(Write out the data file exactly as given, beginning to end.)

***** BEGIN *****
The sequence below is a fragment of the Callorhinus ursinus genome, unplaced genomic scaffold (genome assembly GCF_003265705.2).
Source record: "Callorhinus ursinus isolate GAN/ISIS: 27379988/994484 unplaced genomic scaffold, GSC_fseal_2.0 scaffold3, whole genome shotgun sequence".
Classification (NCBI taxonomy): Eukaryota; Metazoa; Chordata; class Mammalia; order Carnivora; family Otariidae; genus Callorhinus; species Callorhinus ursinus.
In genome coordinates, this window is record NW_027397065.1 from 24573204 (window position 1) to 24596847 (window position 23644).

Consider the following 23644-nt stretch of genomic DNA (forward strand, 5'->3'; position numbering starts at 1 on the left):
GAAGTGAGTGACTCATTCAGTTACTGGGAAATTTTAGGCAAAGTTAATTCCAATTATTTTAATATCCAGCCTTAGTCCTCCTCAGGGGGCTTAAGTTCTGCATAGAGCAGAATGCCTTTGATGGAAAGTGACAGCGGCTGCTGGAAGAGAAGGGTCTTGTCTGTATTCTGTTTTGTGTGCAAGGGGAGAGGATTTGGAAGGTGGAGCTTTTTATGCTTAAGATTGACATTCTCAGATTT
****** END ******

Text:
The sequence below is a fragment of the Callorhinus ursinus genome, unplaced genomic scaffold (genome assembly GCF_003265705.2).
Source record: "Callorhinus ursinus isolate GAN/ISIS: 27379988/994484 unplaced genomic scaffold, GSC_fseal_2.0 scaffold3, whole genome shotgun sequence".
Classification (NCBI taxonomy): Eukaryota; Metazoa; Chordata; class Mammalia; order Carnivora; family Otariidae; genus Callorhinus; species Callorhinus ursinus.
In genome coordinates, this window is record NW_027397065.1 from 24573204 (window position 1) to 24596847 (window position 23644).

Consider the following 23644-nt stretch of genomic DNA (forward strand, 5'->3'; position numbering starts at 1 on the left):
GAAGTGAGTGACTCATTCAGTTACTGGGAAATTTTAGGCAAAGTTAATTCCAATTATTTTAATATCCAGCCTTAGTCCTCCTCAGGGGGCTTAAGTTCTGCATAGAGCAGAATGCCTTTGATGGAAAGTGACAGCGGCTGCTGGAAGAGAAGGGTCTTGTCTGTATTCTGTTTTGTGTGCAAGGGGAGAGGATTTGGAAGGTGGAGCTTTTTATGCTTAAGATTGACATTCTCAGATTT